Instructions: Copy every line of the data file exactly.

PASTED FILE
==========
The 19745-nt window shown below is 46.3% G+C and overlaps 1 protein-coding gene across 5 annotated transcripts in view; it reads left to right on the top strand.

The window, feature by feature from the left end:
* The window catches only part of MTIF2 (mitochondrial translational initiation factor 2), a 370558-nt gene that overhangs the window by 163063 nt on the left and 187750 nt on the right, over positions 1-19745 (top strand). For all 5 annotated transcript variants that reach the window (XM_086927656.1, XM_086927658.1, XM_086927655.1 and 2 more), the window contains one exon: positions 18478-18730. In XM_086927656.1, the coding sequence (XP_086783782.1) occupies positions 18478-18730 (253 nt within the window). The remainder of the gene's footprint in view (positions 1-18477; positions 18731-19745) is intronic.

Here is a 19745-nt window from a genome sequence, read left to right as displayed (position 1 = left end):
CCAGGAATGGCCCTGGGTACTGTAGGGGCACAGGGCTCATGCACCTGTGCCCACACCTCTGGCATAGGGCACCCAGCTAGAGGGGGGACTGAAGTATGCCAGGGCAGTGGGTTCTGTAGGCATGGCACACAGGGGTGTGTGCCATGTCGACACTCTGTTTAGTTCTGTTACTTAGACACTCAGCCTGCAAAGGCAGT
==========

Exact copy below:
The 19745-nt window shown below is 46.3% G+C and overlaps 1 protein-coding gene across 5 annotated transcripts in view; it reads left to right on the top strand.

The window, feature by feature from the left end:
* The window catches only part of MTIF2 (mitochondrial translational initiation factor 2), a 370558-nt gene that overhangs the window by 163063 nt on the left and 187750 nt on the right, over positions 1-19745 (top strand). For all 5 annotated transcript variants that reach the window (XM_086927656.1, XM_086927658.1, XM_086927655.1 and 2 more), the window contains one exon: positions 18478-18730. In XM_086927656.1, the coding sequence (XP_086783782.1) occupies positions 18478-18730 (253 nt within the window). The remainder of the gene's footprint in view (positions 1-18477; positions 18731-19745) is intronic.

Here is a 19745-nt window from a genome sequence, read left to right as displayed (position 1 = left end):
CCAGGAATGGCCCTGGGTACTGTAGGGGCACAGGGCTCATGCACCTGTGCCCACACCTCTGGCATAGGGCACCCAGCTAGAGGGGGGACTGAAGTATGCCAGGGCAGTGGGTTCTGTAGGCATGGCACACAGGGGTGTGTGCCATGTCGACACTCTGTTTAGTTCTGTTACTTAGACACTCAGCCTGCAAAGGCAGT